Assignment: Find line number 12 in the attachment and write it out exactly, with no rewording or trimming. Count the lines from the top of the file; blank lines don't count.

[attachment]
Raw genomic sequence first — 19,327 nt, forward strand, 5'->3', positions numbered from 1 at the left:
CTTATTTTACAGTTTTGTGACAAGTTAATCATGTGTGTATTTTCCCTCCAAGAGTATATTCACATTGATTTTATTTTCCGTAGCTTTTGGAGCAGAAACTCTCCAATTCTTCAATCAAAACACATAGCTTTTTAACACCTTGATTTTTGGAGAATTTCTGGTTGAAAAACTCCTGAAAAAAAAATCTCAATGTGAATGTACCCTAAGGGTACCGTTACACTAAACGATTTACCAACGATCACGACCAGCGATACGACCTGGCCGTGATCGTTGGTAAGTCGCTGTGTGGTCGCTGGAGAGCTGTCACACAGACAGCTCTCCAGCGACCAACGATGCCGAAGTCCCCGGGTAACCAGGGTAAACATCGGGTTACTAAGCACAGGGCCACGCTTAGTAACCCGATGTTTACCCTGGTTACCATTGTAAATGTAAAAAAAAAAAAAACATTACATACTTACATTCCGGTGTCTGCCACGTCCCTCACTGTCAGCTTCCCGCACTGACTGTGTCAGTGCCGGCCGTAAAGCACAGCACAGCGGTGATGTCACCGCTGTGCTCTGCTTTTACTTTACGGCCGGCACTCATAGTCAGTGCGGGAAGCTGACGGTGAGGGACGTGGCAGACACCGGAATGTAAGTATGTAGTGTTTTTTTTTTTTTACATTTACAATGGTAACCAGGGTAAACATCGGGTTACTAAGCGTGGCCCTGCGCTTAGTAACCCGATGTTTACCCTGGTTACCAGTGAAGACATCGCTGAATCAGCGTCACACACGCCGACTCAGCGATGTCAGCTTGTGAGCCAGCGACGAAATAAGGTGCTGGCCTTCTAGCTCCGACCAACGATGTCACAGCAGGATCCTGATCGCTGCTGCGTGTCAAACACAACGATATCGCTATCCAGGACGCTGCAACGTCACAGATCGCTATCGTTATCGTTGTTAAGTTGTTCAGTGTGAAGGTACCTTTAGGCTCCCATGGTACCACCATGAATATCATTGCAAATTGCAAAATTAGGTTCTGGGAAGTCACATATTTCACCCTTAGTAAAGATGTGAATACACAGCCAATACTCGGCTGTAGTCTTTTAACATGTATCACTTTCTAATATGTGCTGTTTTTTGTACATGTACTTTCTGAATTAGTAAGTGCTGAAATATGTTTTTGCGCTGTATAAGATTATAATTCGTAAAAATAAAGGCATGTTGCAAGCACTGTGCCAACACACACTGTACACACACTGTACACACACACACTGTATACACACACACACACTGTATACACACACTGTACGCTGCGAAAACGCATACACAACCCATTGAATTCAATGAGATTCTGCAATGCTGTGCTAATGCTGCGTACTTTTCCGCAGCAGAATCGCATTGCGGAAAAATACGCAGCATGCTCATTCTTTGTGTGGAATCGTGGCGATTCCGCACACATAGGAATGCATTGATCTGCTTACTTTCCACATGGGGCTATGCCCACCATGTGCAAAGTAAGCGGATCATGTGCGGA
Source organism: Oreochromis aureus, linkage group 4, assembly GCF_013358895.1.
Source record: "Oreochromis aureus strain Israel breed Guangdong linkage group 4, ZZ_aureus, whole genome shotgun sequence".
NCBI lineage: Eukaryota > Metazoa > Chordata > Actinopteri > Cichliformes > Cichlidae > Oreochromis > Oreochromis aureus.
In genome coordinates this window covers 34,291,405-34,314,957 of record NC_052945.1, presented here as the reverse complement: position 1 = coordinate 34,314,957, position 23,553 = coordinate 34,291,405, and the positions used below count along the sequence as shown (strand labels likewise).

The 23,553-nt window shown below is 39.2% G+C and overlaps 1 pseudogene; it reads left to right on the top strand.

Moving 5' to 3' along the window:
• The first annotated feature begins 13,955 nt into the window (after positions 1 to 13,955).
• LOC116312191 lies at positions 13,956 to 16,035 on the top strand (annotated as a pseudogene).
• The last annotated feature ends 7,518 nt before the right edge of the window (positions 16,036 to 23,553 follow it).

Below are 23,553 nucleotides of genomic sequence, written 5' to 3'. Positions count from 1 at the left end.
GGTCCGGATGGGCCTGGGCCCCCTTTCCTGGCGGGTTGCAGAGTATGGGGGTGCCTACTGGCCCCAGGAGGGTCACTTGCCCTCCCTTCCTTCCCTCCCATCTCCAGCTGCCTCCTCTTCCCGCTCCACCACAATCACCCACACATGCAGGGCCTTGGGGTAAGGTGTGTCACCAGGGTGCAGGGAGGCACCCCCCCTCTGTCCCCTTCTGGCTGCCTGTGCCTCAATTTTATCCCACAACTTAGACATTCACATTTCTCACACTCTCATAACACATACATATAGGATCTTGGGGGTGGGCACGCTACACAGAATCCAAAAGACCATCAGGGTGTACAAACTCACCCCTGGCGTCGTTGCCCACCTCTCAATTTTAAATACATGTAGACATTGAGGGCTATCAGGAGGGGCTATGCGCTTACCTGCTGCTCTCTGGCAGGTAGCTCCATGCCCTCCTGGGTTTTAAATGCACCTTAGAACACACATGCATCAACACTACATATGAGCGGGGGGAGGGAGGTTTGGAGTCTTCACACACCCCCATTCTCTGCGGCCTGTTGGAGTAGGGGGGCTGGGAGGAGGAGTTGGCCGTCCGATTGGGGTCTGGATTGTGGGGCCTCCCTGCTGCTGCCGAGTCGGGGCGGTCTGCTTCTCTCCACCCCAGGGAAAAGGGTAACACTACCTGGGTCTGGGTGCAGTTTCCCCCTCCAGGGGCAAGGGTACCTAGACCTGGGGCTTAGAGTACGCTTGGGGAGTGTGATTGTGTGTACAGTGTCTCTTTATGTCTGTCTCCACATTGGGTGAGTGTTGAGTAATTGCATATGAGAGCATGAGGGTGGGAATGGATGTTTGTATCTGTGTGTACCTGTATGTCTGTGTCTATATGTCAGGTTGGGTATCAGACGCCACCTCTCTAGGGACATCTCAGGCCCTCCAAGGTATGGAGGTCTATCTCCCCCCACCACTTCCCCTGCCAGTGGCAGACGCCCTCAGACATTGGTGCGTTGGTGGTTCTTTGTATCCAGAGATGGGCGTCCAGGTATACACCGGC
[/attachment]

Below are 23,553 nucleotides of genomic sequence, written 5' to 3'. Positions count from 1 at the left end.